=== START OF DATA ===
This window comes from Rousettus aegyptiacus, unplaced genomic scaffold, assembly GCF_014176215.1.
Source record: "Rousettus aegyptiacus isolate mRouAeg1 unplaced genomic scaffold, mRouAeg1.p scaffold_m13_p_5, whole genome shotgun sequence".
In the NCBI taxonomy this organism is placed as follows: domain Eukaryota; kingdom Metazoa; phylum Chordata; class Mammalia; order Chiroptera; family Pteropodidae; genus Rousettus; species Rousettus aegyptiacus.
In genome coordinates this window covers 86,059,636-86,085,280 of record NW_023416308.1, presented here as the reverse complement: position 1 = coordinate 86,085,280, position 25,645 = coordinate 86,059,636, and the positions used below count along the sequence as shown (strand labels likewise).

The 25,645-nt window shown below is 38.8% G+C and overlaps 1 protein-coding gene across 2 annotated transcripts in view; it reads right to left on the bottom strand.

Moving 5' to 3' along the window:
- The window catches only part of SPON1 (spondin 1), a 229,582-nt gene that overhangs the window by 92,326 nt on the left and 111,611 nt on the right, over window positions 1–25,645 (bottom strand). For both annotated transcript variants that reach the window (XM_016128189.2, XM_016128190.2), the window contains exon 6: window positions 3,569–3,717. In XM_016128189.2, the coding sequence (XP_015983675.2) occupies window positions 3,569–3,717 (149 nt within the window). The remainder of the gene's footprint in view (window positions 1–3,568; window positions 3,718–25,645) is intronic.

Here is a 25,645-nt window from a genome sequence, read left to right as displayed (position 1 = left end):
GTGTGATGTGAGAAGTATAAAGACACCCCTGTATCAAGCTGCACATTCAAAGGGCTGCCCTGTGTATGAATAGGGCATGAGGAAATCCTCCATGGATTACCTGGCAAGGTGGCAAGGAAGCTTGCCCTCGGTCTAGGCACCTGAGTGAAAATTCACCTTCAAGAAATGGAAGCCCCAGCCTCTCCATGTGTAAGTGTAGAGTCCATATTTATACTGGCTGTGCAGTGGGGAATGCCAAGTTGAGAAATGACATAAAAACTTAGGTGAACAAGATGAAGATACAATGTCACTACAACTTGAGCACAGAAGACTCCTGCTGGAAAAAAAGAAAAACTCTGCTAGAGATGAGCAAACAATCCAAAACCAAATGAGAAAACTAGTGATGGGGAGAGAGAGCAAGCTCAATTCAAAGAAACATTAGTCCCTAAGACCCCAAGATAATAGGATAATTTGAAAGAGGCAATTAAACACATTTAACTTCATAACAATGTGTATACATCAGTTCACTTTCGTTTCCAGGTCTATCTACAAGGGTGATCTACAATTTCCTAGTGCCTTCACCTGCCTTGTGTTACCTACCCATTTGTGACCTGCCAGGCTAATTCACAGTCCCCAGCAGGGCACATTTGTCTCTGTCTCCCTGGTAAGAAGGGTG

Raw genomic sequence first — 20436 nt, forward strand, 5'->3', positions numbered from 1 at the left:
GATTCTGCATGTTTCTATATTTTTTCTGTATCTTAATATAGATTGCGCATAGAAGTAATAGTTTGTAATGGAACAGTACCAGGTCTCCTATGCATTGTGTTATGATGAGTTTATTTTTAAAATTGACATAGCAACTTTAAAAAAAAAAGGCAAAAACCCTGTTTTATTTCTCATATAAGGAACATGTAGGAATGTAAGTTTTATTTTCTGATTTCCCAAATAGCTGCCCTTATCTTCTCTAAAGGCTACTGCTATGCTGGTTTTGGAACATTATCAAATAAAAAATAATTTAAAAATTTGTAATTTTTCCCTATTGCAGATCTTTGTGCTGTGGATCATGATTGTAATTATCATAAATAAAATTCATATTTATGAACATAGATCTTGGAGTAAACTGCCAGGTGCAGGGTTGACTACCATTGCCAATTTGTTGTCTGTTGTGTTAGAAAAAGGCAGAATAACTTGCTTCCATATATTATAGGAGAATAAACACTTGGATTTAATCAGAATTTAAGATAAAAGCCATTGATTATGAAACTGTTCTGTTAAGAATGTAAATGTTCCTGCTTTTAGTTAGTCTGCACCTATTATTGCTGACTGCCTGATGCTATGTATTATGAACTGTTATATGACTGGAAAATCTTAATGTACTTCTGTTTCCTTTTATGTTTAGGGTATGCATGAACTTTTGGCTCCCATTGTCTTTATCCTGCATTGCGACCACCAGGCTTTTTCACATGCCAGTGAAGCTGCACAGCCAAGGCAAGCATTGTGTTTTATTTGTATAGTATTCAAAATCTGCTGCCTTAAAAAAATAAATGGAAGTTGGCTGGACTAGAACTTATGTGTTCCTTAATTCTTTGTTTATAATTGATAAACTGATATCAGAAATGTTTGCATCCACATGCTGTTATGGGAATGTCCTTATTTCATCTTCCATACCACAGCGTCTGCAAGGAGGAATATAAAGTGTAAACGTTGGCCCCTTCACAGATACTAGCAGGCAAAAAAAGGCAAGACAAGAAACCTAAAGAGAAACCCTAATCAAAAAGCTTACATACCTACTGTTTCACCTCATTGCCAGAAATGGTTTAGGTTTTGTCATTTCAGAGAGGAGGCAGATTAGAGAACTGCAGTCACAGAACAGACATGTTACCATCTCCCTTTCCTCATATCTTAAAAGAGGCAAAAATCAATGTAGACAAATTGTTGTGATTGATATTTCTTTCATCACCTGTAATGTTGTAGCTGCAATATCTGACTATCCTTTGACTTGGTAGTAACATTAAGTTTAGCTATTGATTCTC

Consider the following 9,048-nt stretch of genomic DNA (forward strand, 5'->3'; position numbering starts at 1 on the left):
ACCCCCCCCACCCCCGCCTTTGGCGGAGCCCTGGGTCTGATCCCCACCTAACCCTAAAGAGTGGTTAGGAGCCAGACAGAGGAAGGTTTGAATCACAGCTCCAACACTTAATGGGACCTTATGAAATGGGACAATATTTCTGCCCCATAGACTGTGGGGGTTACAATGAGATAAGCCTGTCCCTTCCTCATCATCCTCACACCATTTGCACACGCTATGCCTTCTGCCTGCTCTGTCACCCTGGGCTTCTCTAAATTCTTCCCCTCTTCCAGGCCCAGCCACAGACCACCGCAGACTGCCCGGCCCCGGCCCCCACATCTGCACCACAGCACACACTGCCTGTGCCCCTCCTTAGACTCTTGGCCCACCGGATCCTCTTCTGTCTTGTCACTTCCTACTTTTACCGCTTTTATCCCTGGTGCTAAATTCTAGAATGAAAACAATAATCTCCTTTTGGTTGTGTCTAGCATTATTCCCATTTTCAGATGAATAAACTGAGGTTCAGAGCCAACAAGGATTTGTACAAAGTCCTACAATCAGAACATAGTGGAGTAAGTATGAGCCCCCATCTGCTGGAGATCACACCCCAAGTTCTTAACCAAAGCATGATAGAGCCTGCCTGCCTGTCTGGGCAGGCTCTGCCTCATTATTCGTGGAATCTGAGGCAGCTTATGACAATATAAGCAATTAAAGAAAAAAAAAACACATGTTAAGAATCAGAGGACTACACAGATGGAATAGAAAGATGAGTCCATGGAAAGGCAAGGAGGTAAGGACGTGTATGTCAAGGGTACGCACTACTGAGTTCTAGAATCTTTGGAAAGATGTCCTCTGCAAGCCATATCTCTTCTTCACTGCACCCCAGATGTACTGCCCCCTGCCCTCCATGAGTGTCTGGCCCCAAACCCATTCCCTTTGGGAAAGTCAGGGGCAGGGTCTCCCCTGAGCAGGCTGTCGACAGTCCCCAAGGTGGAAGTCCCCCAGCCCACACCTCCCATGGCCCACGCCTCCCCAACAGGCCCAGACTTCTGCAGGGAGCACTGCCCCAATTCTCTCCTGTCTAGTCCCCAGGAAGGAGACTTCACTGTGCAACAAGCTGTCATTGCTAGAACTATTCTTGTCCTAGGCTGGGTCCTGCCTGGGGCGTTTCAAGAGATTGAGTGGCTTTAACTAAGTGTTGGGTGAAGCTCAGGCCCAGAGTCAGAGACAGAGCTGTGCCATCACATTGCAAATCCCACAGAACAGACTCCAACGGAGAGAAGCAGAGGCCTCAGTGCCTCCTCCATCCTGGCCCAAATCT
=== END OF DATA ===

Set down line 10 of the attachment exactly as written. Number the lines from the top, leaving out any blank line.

Raw genomic sequence first — 20436 nt, forward strand, 5'->3', positions numbered from 1 at the left: